Isn't She Lovely Page 1

Chapter One


So, it’s like this … in movies, there’s this thing called the meet-cute.

The meet-cute is that moment when the romantic couple meets for the first time, and it’s supposed to be amusing or ironic or charming, or some shit like that.

You know, like that scene where the sarcastic, ball-busting female character mistakes her handsome new lawyer for the janitor? Or where the impossibly cute secretary rear-ends the BMW of the guy who turns out to be her new boss?

Then, of course, true love abounds, and everyone conveniently forgets that the entire thing is completely contrived.

And here’s what you don’t learn in Film 101: in real life, the meet-cute isn’t the least bit cute. It’s more like a meet-awkward. Sometimes even a meet-shoot-me-now.

And another thing they don’t tell you in film class?

It takes a hell of a lot longer than that brief moment to know that this other person is something other than a ginormous wart on your soul.

Basically, the meet-cute is this big, fat delusion created in the fantasyland of Hollywood.

Except sometimes … sometimes it’s real.

My mom always used to tell me that I wouldn’t really know myself until I turned thirty. I’m pretty sure that’s crap.

I’m twenty-one, and I already have a pretty good list of things I know about myself. The smell of roses makes me nauseous, I look sallow in green, small talk makes me queasy, and I’ve got a thing for old movies.

Oh, and I hate being late.

But it must be some sort of cosmic requirement that on the first day of a new semester you’ll sleep through your alarm, misplace your backpack, and naturally the subway will be running way behind schedule.

Not that being late to my Classic Film Narratives class is something to get worked up about, since it’s just an elective, but it’s like I said: I hate being late.

On the plus side, I’ve been at NYU for three years now and know my way around campus. At least I’m not lost, on top of having to do that awkward boob-jiggling half-run/half-walk thing as I make my way toward the classroom.

I’m digging around in my ancient black backpack for a granola bar since I skipped breakfast when I run smack into a wall of, well … beefcake, for a lack of a better word.

I’ve never done the whole round-the-corner-run-into-someone thing, but I always imagined it happening kind of slo-mo.

It doesn’t.

It’s more of a split-second flash of surprise and teeth-jolting discomfort followed by stinging humiliation.

I don’t know what’s worse, the fact that my shit’s now all over the ground or the fact that I’m gaping at the guy I just slammed into. He’s obnoxiously good-looking in a clean-cut, star-quarterback kind of way. Dark blond hair, strong chin, golden brown eyes, and yummy shoulders …

Totally not my type. I prefer the wiry artist type with soulful eyes. But still, he’s pretty if you like ’em tall, muscly, and hair-gelled.

Instead of apologizing like a good little plastic doll, he lets out the smallest of sighs, like he’s the one inconvenienced, even though he’s not the one who has tampons and notebooks scattered all over the floor.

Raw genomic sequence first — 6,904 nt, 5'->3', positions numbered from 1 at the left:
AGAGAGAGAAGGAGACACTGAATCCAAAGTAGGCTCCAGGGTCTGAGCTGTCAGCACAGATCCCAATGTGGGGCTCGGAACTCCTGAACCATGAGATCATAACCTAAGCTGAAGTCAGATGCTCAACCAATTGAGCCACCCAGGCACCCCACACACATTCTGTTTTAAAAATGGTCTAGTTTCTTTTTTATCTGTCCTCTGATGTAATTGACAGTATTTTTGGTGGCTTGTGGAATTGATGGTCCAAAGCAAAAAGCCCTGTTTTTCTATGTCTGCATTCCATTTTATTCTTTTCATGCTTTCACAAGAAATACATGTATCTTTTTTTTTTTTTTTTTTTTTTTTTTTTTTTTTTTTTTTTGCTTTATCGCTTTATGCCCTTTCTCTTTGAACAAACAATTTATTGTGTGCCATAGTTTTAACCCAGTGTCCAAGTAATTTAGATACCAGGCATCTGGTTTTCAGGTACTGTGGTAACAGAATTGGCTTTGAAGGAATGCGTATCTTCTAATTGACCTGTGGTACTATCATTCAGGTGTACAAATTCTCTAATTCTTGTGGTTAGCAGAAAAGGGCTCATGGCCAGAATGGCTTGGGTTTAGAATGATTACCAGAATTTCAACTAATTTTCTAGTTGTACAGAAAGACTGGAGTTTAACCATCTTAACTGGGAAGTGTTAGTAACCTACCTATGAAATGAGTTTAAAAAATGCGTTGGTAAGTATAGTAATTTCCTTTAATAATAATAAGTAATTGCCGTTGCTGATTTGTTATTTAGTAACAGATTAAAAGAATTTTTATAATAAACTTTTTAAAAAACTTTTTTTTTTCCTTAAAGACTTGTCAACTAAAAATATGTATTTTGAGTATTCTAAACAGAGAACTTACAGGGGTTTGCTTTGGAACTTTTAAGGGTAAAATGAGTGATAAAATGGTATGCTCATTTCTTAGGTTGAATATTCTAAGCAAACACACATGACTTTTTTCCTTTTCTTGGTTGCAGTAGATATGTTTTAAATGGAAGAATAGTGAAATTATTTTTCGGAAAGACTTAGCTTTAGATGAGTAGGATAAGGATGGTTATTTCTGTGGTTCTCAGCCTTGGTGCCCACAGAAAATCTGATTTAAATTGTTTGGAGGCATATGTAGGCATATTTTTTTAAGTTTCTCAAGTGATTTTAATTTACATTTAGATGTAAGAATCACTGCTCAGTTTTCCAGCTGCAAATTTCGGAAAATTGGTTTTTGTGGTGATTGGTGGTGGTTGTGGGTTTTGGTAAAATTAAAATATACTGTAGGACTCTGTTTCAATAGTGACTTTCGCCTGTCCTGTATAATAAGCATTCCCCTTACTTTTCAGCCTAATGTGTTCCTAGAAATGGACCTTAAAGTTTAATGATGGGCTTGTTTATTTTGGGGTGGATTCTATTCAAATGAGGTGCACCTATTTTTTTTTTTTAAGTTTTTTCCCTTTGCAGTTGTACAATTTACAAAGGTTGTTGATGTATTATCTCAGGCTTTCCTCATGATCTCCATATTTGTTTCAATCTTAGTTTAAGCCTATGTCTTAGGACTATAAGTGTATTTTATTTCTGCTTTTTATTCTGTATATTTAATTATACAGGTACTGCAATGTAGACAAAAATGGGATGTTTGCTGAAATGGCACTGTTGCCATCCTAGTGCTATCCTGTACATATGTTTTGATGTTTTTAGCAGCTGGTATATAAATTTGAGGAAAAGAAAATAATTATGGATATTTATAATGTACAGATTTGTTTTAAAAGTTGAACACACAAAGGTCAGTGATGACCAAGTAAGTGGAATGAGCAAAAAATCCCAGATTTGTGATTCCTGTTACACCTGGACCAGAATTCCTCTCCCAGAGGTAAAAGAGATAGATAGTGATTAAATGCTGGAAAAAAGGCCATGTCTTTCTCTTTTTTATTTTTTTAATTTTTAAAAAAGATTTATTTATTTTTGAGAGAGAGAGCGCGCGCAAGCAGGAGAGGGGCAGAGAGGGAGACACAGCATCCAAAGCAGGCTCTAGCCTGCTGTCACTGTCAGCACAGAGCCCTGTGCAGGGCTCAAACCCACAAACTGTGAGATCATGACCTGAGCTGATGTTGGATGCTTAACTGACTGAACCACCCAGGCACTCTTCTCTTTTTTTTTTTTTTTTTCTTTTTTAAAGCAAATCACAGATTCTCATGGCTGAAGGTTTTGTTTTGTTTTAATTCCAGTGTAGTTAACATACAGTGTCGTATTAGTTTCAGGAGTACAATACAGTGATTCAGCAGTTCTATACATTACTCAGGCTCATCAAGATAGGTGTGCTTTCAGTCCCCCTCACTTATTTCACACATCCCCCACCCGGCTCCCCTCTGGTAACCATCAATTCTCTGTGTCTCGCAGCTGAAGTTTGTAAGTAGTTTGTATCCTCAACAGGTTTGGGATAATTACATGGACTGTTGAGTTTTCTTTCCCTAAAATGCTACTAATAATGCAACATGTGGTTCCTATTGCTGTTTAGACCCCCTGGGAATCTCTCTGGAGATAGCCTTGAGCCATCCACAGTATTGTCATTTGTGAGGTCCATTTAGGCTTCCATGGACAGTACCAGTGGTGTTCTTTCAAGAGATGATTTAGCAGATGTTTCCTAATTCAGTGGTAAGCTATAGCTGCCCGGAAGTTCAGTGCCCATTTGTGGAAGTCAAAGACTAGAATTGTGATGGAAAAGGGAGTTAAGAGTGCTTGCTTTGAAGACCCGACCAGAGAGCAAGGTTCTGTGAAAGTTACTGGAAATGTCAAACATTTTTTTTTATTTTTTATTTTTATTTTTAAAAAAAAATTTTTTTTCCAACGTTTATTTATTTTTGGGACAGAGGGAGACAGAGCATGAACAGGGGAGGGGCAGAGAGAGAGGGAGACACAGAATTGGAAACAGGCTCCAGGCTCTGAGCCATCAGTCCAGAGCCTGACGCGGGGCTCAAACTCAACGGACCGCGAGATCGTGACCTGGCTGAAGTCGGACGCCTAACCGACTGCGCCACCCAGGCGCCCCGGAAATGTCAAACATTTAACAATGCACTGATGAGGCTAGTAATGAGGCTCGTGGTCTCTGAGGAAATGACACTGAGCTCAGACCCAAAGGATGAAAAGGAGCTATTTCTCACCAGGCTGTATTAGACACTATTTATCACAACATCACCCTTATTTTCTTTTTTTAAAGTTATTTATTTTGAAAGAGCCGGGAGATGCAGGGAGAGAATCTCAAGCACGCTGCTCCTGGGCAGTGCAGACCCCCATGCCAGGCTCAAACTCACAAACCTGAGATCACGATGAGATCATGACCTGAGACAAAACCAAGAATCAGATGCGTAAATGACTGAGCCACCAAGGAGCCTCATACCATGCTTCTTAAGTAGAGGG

“Awesome,” I mutter, bending down to pick up the mess.

He leans down at the same moment and I jerk my head back to avoid bumping skulls like in a B-movie scene. Unfortunately, my movement causes my chest to thrust up toward his face, and we both leap back just in time to avoid him face-planting into my boobs. Basically I just replaced a slightly awkward moment with the motherlode of awkwardness. Could this day get any better?

“Sorry ’bout that,” Pretty Boy says with a crooked grin. I don’t know whether he’s apologizing for our initial collision or for the humiliating near-miss of an inadvertent motorboat situation. Since he looks like he’s ready to bust out laughing, I’m pretty sure it’s the latter.


I keep my eyes locked on the mess of books and papers, because my face feels like it’s on fire. Of course I had to go with a skimpy tank top today. I’m not usually one to show a lot of skin, but it’s blazing hot, with the humidity at like 400 percent, and my usual collection of dark T-shirts seemed oppressive.

This is what I get for being practical.

The guy starts to help me gather my stuff, and I discreetly study him. His crisp white polo shirt and wrinkle-free plaid shorts are majorly out of place in the Tisch School of the Arts. Most of the students in my program look more like me: dark hair, dark clothes, three more swipes of eyeliner than necessary.

My eyes lock on his espresso-colored messenger bag, where there’s a discreet Prada logo.

“Are you lost or something?” I blurt out.

The guy gives a little laugh. “Just because I don’t come barreling around corners doesn’t mean I’m lost.”

“I wasn’t barreling,” I snap. “I’m just in a hurry.”

He picks up a tampon and hands it to me with an innocent smile. I try to look unfazed as I grab it and stuff it into the bottom of my bag. Really, of all the things to pick up, he goes for that one?

I snatch up the rest of my things and jam them into the bag, standing as I yank the zipper closed. “Whatever. I just thought I could point you in the right direction.”

“I’ll be a senior starting in September. I know my way around the campus,” he says, standing to tower over me.

“A senior here?” I gape. “Because you look like you walked off a Harvard admissions brochure.”